News-Miner opinion: The proposed plan to haul ore by truck from Kinross’ Manh Choh mine project near Tetlin to the company’s Fort Knox mill north of Fairbanks beginning in 2024 is stirring a blizzard of questions about everything from highway safety to environmental concerns. Too little is said about the economic boost it would provide.
About 190 huge trucks up to 120 feet long and weighing 80 tons fully loaded would haul ore on public highways from the Manh Choh mine, 10 miles south of Tok and 12 miles west of Tetlin, to the Kinross mill and return in a nearly 500-mile round trip. Those trucks would run 24 hours a day for the mine’s expected four- to five-year lifespan.
Opponents, including residents of rural communities along the haul route along the Alaska, Richardson and Steese highways, wonder whether the ore trucks from the mine could lead to an increasing number of accidents or affect seasonal tourism, wildlife and other traffic. Some commenters, former Gov. Frank Murkowski among them, even have suggested a rail link to ease potential problems.
Alaska has acquired a $10 million equity interest in the Manh Choh mine, with its estimated 1 million ounces of relatively high-grade gold and 4 million ounces of silver, and it should come as no surprise the project’s most vocal supporters include the nearby Tanana Athabaskan village of Tetlin, which boasts 125 year-round residents and 300 members.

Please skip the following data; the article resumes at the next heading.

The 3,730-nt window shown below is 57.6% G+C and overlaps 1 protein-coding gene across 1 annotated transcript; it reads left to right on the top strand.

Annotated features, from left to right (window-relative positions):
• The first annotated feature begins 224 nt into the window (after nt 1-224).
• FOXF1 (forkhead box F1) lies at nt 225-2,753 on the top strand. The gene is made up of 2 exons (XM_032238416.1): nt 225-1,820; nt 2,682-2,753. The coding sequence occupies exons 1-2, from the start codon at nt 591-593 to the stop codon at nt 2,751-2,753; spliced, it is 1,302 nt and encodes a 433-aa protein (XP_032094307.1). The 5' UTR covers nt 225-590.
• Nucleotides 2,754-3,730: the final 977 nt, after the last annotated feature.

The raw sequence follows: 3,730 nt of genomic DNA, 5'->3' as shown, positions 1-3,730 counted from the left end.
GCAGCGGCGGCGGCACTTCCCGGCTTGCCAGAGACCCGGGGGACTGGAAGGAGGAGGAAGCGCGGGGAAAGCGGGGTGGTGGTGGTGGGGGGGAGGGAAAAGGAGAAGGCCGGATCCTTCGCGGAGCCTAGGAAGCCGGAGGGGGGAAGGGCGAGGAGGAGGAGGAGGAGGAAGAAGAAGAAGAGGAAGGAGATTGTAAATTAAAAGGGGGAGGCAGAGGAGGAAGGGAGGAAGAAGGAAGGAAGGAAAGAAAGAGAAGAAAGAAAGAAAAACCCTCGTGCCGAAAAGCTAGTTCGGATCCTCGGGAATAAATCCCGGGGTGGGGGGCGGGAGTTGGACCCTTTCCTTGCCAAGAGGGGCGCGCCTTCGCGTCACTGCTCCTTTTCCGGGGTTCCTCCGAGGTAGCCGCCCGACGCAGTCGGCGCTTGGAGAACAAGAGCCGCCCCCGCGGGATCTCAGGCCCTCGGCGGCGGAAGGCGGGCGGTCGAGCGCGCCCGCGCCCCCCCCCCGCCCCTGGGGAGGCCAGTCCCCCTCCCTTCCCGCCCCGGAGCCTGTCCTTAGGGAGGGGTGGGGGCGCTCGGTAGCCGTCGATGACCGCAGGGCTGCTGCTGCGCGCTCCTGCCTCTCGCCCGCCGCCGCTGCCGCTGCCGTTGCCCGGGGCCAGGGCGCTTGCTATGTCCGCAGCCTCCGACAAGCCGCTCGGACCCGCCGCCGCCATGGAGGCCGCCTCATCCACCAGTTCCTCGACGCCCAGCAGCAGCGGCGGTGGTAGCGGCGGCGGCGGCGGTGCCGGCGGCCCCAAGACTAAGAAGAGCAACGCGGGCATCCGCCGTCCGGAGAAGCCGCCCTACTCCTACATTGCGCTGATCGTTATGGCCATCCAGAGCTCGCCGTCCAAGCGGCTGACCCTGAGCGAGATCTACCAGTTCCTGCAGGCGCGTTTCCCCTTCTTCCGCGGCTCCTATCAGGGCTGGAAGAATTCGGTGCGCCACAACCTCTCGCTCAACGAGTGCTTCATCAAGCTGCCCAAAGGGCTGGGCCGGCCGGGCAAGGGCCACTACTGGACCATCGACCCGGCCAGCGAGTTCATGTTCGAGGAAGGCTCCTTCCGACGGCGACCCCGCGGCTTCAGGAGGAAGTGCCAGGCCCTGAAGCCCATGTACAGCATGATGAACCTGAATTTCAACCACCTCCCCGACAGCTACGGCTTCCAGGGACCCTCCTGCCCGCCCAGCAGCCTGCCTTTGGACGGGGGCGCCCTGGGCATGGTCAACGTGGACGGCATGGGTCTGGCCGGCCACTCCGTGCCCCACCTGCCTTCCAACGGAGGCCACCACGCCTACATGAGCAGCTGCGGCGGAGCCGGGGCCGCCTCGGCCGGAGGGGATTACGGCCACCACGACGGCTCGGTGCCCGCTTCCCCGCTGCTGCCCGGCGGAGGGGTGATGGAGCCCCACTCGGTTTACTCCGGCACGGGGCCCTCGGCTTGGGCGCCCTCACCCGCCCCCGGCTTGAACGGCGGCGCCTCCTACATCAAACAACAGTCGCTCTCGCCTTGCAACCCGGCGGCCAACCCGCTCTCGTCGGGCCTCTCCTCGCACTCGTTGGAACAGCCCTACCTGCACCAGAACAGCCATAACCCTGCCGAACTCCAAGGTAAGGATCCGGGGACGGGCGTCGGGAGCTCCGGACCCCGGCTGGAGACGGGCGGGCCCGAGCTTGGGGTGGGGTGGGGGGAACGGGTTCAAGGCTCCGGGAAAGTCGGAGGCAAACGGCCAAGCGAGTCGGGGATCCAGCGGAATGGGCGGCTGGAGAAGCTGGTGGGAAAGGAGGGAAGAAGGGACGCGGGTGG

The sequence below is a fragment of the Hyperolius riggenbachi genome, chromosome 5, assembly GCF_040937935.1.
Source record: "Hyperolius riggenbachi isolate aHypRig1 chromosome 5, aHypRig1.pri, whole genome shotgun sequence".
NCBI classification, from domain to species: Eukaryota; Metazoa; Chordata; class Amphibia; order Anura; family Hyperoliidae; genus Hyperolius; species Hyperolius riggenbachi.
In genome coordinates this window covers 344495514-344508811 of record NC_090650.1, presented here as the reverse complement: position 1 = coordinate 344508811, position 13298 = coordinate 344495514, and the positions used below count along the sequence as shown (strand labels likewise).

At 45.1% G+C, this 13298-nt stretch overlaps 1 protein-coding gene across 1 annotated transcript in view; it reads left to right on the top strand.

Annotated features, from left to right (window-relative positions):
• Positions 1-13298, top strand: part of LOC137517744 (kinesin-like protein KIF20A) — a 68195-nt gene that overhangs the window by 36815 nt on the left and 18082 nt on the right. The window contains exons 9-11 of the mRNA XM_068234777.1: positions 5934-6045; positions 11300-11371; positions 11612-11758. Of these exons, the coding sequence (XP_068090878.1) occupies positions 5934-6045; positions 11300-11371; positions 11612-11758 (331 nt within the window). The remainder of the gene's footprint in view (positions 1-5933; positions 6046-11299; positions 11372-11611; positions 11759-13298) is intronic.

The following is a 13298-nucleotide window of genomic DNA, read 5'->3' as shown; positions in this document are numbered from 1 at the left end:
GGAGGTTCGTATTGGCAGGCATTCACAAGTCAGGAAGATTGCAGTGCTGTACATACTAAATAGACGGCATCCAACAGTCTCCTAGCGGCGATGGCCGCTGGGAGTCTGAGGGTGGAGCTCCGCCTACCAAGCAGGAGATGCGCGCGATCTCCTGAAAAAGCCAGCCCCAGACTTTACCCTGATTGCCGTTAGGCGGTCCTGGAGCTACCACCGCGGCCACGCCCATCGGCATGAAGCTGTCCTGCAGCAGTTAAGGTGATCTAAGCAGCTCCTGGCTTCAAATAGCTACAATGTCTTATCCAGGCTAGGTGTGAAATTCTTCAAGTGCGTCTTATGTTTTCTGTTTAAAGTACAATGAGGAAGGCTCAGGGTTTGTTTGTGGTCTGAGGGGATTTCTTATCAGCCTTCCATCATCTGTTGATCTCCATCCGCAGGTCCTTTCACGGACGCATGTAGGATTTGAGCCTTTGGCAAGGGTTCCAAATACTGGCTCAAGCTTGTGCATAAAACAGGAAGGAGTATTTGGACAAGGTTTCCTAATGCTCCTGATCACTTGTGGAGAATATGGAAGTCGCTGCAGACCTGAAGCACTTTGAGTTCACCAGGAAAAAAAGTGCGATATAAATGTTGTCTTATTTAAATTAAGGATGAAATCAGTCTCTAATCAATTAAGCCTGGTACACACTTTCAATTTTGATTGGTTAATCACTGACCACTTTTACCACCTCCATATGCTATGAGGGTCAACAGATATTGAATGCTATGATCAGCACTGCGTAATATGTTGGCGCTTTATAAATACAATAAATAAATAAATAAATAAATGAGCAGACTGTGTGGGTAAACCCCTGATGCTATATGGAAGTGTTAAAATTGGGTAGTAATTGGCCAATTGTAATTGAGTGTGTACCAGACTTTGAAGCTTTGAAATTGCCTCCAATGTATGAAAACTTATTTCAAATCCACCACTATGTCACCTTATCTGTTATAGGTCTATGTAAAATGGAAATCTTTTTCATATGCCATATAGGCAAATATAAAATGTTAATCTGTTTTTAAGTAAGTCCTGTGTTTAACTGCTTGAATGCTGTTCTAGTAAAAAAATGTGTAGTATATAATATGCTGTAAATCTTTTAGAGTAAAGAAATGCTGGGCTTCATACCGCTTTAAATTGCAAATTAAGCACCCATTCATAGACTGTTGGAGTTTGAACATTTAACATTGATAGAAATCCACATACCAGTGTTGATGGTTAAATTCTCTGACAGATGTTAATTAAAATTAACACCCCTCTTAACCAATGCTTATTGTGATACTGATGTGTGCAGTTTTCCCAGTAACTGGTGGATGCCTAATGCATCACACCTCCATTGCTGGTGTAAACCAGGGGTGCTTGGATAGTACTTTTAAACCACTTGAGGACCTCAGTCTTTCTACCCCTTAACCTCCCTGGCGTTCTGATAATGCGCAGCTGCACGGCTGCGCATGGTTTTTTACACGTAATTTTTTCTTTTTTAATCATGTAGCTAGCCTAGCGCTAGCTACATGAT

Census data shows Tetlin’s per capita income is about $11,000 a year, with a median annual household income of about one-third of Alaska’s $77,000 median annual household income. The predominant lifestyle in Tetlin is subsistence. The mine would provide a much-needed boost in the form of royalties and jobs. Kinross Alaska says the Manh Choh mine is expected to create 250 to 300 construction jobs initially and create 400-600 jobs when operational.
“The project will leave behind major infrastructure and will transfer skills to other projects in Alaska,” Michael Sam, the tribe’s elected chief, told lawmakers earlier this month. “It will be able to fund services for our community such as public health, education and transportation. It will allow us to continue to live our traditional way of life.”
Just this past week, the Alaska Department of Transportation and Public Facilities said it is hiring an independent contractor to review the plan and the Environmental Protection Agency noted concerns in a letter to the Army Corps of Engineers. However, the project requires water quality certification from the Alaska Department of Environmental Conservation, and Kinross includes a mitigation plan heavy on reclamation at the mine site.
As for a railroad: It is a great idea. Unfortunately, by the time mine proponents — or anybody else for that matter — could manage to navigate the quagmire of lawsuits, assessments, government interference and lawyers’ make-work required for a project of any size nowadays, railroads very well could be relegated to museums before work could begin on the mine.
Should the Manh Choh project be shelved because of opposition? No, but perhaps many of the concerns and fears about it could be assuaged by more interaction between Kinross and residents. If ore haulers obey the laws and operate safely, with even a modicum of common sense, there should be few problems.
Given the Manh Choh mine’s promised economic boost for Tetlin, the Interior and all of Alaska, we join those who support the project — along with its trucking proposal — as long as it is carried out in an environmentally sound and safe manner.